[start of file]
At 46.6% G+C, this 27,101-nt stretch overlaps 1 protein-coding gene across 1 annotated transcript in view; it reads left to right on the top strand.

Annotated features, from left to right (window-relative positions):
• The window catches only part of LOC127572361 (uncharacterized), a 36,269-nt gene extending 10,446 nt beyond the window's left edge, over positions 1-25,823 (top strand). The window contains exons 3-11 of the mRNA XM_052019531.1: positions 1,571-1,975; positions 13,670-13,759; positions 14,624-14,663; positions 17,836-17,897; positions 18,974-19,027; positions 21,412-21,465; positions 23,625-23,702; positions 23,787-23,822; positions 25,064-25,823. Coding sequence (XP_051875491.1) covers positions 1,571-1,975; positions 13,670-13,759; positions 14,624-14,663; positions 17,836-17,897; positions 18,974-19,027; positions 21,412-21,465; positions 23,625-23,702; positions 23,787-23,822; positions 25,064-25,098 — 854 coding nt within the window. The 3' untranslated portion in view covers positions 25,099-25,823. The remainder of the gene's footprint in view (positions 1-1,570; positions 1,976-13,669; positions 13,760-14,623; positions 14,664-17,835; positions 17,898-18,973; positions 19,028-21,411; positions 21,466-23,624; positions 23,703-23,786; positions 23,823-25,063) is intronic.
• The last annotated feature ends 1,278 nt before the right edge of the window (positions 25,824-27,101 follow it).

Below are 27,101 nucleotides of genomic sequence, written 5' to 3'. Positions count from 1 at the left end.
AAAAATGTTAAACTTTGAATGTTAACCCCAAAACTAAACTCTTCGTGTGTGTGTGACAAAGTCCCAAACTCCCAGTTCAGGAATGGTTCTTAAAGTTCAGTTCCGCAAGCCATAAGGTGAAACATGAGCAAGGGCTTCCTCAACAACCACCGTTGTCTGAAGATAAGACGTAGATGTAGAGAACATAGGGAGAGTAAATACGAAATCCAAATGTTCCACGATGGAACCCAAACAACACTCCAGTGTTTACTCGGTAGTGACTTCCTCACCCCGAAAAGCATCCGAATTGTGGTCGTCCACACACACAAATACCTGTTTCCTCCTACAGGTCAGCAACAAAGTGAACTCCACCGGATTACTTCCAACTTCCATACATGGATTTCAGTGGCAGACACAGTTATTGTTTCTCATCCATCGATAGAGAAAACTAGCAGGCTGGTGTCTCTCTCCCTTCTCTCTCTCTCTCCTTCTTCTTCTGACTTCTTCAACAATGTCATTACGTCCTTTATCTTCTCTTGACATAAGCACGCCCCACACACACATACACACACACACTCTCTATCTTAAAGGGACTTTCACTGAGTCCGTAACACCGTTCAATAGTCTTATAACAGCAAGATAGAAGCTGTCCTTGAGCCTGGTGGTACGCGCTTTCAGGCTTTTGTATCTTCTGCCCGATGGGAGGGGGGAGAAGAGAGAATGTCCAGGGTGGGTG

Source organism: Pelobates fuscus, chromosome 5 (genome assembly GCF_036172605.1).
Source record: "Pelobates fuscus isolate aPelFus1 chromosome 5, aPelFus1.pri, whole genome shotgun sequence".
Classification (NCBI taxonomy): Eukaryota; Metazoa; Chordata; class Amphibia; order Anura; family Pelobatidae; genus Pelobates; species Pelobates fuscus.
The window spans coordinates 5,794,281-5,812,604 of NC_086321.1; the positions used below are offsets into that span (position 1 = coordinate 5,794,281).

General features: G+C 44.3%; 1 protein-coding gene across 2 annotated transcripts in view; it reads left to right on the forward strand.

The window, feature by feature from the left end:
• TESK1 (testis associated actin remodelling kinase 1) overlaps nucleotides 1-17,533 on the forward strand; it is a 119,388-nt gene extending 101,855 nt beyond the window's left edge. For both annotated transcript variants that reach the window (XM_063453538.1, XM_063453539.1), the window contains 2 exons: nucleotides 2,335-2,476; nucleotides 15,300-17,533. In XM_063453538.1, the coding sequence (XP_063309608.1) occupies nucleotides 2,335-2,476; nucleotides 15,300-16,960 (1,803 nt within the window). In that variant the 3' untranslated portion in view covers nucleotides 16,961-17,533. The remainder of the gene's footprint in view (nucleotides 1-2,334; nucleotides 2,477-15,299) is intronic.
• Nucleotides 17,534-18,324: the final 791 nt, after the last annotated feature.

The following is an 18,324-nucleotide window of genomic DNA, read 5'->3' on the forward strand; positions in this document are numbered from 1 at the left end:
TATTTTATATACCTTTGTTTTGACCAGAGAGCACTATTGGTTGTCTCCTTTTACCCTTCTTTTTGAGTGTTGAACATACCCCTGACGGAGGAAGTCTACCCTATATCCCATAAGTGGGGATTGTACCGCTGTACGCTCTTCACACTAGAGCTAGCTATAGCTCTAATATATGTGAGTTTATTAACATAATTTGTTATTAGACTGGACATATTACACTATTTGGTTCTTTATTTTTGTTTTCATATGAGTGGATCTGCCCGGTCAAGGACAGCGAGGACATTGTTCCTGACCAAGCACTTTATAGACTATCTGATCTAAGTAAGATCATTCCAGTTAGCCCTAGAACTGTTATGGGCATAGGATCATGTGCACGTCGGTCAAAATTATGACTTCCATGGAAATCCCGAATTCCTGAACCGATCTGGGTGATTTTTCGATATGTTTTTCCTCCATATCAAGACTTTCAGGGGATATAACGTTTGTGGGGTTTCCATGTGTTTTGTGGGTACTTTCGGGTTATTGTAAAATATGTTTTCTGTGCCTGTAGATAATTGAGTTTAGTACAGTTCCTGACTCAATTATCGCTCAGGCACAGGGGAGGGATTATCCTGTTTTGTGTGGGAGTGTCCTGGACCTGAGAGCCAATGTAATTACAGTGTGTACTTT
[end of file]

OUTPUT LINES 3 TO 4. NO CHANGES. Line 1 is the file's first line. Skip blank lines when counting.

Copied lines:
• The window catches only part of LOC127572361 (uncharacterized), a 36,269-nt gene extending 10,446 nt beyond the window's left edge, over positions 1-25,823 (top strand). The window contains exons 3-11 of the mRNA XM_052019531.1: positions 1,571-1,975; positions 13,670-13,759; positions 14,624-14,663; positions 17,836-17,897; positions 18,974-19,027; positions 21,412-21,465; positions 23,625-23,702; positions 23,787-23,822; positions 25,064-25,823. Coding sequence (XP_051875491.1) covers positions 1,571-1,975; positions 13,670-13,759; positions 14,624-14,663; positions 17,836-17,897; positions 18,974-19,027; positions 21,412-21,465; positions 23,625-23,702; positions 23,787-23,822; positions 25,064-25,098 — 854 coding nt within the window. The 3' untranslated portion in view covers positions 25,099-25,823. The remainder of the gene's footprint in view (positions 1-1,570; positions 1,976-13,669; positions 13,760-14,623; positions 14,664-17,835; positions 17,898-18,973; positions 19,028-21,411; positions 21,466-23,624; positions 23,703-23,786; positions 23,823-25,063) is intronic.
• The last annotated feature ends 1,278 nt before the right edge of the window (positions 25,824-27,101 follow it).